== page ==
Responding to the commissioners’ concerns, Decatur Director of Planning and Economic Development Angela Threadgill said that the draft would be updated to address the commission’s concerns, clarify the data and cite relevant sources before being considered for adoption by the City Commission.

“Regarding the affordable housing [targets], we feel that the community has repeatedly told us that this is what they want to happen, and they have said they want us to be ambitious with our plan,” Threadgill said. “We may not get to those 100 units each year, but that is our intention, and we are going to strive and do our best to achieve it.”

The strategic plan update concludes a process that began in 2019 with several rounds of community roundtable discussions, information sessions and surveys to gather community input on the city’s priorities, policy initiatives and projects for the next decade.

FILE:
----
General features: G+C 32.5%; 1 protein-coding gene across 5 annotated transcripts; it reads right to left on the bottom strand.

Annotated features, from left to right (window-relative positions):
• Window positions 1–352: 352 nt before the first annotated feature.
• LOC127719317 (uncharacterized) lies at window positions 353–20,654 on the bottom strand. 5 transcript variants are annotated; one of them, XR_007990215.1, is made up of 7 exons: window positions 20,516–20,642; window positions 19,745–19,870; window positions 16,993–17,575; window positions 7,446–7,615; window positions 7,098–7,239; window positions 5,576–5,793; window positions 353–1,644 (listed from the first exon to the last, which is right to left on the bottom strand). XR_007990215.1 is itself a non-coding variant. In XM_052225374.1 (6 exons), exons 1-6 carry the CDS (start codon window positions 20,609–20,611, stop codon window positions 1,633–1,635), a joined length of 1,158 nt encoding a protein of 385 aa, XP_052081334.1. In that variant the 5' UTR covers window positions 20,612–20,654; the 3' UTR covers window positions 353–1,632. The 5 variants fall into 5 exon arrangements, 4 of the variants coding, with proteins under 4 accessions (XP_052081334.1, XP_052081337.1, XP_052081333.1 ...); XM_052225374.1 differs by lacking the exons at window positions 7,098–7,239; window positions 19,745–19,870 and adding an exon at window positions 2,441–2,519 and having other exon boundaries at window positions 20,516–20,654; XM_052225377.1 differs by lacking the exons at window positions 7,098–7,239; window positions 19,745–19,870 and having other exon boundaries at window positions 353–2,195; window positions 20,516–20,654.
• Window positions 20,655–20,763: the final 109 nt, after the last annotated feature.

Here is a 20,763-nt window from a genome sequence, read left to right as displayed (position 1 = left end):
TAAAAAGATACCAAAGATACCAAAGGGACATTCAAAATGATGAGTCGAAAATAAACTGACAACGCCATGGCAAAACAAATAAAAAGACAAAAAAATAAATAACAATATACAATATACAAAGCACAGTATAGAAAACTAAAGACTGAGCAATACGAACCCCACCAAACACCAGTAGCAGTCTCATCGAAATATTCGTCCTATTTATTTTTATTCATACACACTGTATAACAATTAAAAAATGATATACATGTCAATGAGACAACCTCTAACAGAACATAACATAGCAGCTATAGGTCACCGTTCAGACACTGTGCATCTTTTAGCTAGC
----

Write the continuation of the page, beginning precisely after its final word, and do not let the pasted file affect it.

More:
The 2030 draft plan focuses on six focus areas: equity and racial justice; climate action; civic trust; affordable housing; mobility and economic growth.

The city is required by the Atlanta Regional Commission and the state Department of Community Affairs to update its strategic plan every 10 years in order to participate in state transportation grant programs, among other things.

This strategic planning process also served as the basis for simultaneously updating the city’s Livable Centers Initiative (LCI) plan and its Comprehensive Plan, both of which have to be updated every five years.

City staff and the consulting team hired to facilitate the process worked through the pandemic by pivoting to virtual information sessions and surveys to continue to foster community engagement safely, Threadgill said.

“This has been an incredible outreach effort and has seen wide participation from the community that I absolutely applaud,” Lori Leland-Kirk said at the meeting’s conclusion. “That you were able to keep going during the pandemic and have meaningful public participation is something to be applauded and I am very proud that our community does plans with such broad participation.”